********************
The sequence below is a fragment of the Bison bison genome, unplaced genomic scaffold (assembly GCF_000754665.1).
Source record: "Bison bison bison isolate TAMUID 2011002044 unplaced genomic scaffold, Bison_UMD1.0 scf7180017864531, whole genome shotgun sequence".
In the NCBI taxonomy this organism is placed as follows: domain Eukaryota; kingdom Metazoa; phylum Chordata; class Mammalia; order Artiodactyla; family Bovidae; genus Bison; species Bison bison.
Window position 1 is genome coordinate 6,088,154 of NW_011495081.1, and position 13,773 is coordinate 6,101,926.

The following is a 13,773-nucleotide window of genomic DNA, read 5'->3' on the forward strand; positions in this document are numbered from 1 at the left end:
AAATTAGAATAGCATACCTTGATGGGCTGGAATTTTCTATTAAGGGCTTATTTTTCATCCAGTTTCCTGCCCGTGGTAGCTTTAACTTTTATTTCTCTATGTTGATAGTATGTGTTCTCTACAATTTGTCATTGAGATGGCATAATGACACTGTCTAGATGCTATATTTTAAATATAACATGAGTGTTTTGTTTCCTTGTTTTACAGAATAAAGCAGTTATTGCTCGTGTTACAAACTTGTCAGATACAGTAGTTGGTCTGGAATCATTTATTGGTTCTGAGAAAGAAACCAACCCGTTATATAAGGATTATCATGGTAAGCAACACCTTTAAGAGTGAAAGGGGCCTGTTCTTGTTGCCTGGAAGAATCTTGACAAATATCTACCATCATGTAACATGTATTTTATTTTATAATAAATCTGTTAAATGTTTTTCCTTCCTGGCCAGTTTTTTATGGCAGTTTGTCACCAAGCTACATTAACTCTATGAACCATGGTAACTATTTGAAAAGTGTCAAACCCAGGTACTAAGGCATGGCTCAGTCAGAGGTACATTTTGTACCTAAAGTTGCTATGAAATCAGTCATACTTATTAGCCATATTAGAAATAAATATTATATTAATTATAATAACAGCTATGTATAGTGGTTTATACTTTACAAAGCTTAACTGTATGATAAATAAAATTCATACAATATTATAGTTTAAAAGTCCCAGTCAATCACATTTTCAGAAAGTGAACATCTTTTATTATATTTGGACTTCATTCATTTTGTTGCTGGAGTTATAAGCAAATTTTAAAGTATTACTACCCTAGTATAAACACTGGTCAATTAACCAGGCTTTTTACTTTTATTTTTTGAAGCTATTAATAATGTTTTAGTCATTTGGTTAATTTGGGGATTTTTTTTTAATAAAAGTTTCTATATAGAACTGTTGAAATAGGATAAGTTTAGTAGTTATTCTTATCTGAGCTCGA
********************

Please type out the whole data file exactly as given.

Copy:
The sequence below is a fragment of the Bison bison genome, unplaced genomic scaffold (assembly GCF_000754665.1).
Source record: "Bison bison bison isolate TAMUID 2011002044 unplaced genomic scaffold, Bison_UMD1.0 scf7180017864531, whole genome shotgun sequence".
In the NCBI taxonomy this organism is placed as follows: domain Eukaryota; kingdom Metazoa; phylum Chordata; class Mammalia; order Artiodactyla; family Bovidae; genus Bison; species Bison bison.
Window position 1 is genome coordinate 6,088,154 of NW_011495081.1, and position 13,773 is coordinate 6,101,926.

The following is a 13,773-nucleotide window of genomic DNA, read 5'->3' on the forward strand; positions in this document are numbered from 1 at the left end:
AAATTAGAATAGCATACCTTGATGGGCTGGAATTTTCTATTAAGGGCTTATTTTTCATCCAGTTTCCTGCCCGTGGTAGCTTTAACTTTTATTTCTCTATGTTGATAGTATGTGTTCTCTACAATTTGTCATTGAGATGGCATAATGACACTGTCTAGATGCTATATTTTAAATATAACATGAGTGTTTTGTTTCCTTGTTTTACAGAATAAAGCAGTTATTGCTCGTGTTACAAACTTGTCAGATACAGTAGTTGGTCTGGAATCATTTATTGGTTCTGAGAAAGAAACCAACCCGTTATATAAGGATTATCATGGTAAGCAACACCTTTAAGAGTGAAAGGGGCCTGTTCTTGTTGCCTGGAAGAATCTTGACAAATATCTACCATCATGTAACATGTATTTTATTTTATAATAAATCTGTTAAATGTTTTTCCTTCCTGGCCAGTTTTTTATGGCAGTTTGTCACCAAGCTACATTAACTCTATGAACCATGGTAACTATTTGAAAAGTGTCAAACCCAGGTACTAAGGCATGGCTCAGTCAGAGGTACATTTTGTACCTAAAGTTGCTATGAAATCAGTCATACTTATTAGCCATATTAGAAATAAATATTATATTAATTATAATAACAGCTATGTATAGTGGTTTATACTTTACAAAGCTTAACTGTATGATAAATAAAATTCATACAATATTATAGTTTAAAAGTCCCAGTCAATCACATTTTCAGAAAGTGAACATCTTTTATTATATTTGGACTTCATTCATTTTGTTGCTGGAGTTATAAGCAAATTTTAAAGTATTACTACCCTAGTATAAACACTGGTCAATTAACCAGGCTTTTTACTTTTATTTTTTGAAGCTATTAATAATGTTTTAGTCATTTGGTTAATTTGGGGATTTTTTTTTAATAAAAGTTTCTATATAGAACTGTTGAAATAGGATAAGTTTAGTAGTTATTCTTATCTGAGCTCGA